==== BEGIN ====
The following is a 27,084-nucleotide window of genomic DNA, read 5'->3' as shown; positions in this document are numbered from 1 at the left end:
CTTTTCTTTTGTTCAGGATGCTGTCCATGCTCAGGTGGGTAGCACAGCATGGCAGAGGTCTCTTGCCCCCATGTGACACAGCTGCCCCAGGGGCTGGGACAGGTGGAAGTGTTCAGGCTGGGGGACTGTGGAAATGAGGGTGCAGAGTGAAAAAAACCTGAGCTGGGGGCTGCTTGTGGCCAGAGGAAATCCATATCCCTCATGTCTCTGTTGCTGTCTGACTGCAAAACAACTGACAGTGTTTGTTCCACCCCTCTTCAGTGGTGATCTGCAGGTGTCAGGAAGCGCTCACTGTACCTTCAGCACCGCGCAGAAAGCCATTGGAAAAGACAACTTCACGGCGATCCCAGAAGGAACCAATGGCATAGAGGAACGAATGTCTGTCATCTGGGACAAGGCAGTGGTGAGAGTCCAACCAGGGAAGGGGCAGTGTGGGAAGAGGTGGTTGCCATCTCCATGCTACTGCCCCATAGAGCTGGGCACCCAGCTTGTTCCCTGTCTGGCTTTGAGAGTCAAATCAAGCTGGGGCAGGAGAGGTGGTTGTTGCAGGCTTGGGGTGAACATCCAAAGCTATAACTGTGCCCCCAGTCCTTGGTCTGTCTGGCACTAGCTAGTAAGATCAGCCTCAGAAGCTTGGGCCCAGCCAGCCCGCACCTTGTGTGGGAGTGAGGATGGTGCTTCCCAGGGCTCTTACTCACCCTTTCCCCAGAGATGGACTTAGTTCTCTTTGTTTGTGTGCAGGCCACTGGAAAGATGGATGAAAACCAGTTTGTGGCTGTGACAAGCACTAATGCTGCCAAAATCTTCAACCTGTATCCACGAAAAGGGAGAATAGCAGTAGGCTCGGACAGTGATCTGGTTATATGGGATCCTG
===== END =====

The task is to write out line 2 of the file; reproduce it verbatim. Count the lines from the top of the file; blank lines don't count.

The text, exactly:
CTTTTCTTTTGTTCAGGATGCTGTCCATGCTCAGGTGGGTAGCACAGCATGGCAGAGGTCTCTTGCCCCCATGTGACACAGCTGCCCCAGGGGCTGGGACAGGTGGAAGTGTTCAGGCTGGGGGACTGTGGAAATGAGGGTGCAGAGTGAAAAAAACCTGAGCTGGGGGCTGCTTGTGGCCAGAGGAAATCCATATCCCTCATGTCTCTGTTGCTGTCTGACTGCAAAACAACTGACAGTGTTTGTTCCACCCCTCTTCAGTGGTGATCTGCAGGTGTCAGGAAGCGCTCACTGTACCTTCAGCACCGCGCAGAAAGCCATTGGAAAAGACAACTTCACGGCGATCCCAGAAGGAACCAATGGCATAGAGGAACGAATGTCTGTCATCTGGGACAAGGCAGTGGTGAGAGTCCAACCAGGGAAGGGGCAGTGTGGGAAGAGGTGGTTGCCATCTCCATGCTACTGCCCCATAGAGCTGGGCACCCAGCTTGTTCCCTGTCTGGCTTTGAGAGTCAAATCAAGCTGGGGCAGGAGAGGTGGTTGTTGCAGGCTTGGGGTGAACATCCAAAGCTATAACTGTGCCCCCAGTCCTTGGTCTGTCTGGCACTAGCTAGTAAGATCAGCCTCAGAAGCTTGGGCCCAGCCAGCCCGCACCTTGTGTGGGAGTGAGGATGGTGCTTCCCAGGGCTCTTACTCACCCTTTCCCCAGAGATGGACTTAGTTCTCTTTGTTTGTGTGCAGGCCACTGGAAAGATGGATGAAAACCAGTTTGTGGCTGTGACAAGCACTAATGCTGCCAAAATCTTCAACCTGTATCCACGAAAAGGGAGAATAGCAGTAGGCTCGGACAGTGATCTGGTTATATGGGATCCTG